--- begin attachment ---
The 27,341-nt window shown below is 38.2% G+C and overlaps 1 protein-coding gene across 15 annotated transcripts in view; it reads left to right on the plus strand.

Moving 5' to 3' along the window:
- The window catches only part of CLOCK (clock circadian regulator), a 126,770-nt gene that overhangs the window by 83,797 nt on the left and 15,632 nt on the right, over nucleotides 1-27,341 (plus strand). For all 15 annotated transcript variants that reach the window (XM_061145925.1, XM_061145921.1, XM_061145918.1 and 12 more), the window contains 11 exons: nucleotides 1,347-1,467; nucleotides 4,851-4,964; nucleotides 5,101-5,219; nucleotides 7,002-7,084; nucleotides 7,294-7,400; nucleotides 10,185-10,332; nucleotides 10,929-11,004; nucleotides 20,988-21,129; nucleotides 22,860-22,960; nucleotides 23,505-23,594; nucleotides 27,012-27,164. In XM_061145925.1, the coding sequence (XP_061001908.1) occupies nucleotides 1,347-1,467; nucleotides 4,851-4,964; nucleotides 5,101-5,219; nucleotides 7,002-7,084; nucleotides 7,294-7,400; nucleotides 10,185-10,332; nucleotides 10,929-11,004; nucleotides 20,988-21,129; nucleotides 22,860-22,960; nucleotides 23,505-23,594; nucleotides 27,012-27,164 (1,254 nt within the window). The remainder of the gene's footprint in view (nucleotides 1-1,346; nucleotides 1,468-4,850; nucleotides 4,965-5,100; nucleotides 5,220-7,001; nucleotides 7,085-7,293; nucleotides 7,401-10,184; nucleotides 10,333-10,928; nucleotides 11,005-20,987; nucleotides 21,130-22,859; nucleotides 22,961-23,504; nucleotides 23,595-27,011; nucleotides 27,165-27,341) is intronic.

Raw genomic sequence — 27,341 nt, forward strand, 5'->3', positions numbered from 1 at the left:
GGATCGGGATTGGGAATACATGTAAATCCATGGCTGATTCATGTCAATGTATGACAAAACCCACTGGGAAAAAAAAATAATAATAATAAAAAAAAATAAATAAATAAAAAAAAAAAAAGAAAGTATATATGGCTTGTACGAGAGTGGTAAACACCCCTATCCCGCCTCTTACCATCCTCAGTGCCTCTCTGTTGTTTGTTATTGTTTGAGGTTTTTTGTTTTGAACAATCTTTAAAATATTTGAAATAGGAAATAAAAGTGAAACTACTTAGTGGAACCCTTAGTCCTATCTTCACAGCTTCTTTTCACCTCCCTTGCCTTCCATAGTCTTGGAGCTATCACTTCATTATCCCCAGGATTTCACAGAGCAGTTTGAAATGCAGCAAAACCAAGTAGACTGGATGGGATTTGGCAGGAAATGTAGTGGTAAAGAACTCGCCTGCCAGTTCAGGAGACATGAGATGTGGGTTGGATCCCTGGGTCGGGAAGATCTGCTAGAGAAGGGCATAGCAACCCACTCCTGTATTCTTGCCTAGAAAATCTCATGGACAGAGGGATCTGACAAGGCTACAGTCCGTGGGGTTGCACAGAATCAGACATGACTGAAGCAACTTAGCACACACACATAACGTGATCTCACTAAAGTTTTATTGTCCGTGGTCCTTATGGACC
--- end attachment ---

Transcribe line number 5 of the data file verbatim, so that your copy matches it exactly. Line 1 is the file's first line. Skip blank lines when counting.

GGATCGGGATTGGGAATACATGTAAATCCATGGCTGATTCATGTCAATGTATGACAAAACCCACTGGGAAAAAAAAATAATAATAATAAAAAAAAATAAATAAATAAAAAAAAAAAAAGAAAGTATATATGGCTTGTACGAGAGTGGTAAACACCCCTATCCCGCCTCTTACCATCCTCAGTGCCTCTCTGTTGTTTGTTATTGTTTGAGGTTTTTTGTTTTGAACAATCTTTAAAATATTTGAAATAGGAAATAAAAGTGAAACTACTTAGTGGAACCCTTAGTCCTATCTTCACAGCTTCTTTTCACCTCCCTTGCCTTCCATAGTCTTGGAGCTATCACTTCATTATCCCCAGGATTTCACAGAGCAGTTTGAAATGCAGCAAAACCAAGTAGACTGGATGGGATTTGGCAGGAAATGTAGTGGTAAAGAACTCGCCTGCCAGTTCAGGAGACATGAGATGTGGGTTGGATCCCTGGGTCGGGAAGATCTGCTAGAGAAGGGCATAGCAACCCACTCCTGTATTCTTGCCTAGAAAATCTCATGGACAGAGGGATCTGACAAGGCTACAGTCCGTGGGGTTGCACAGAATCAGACATGACTGAAGCAACTTAGCACACACACATAACGTGATCTCACTAAAGTTTTATTGTCCGTGGTCCTTATGGACC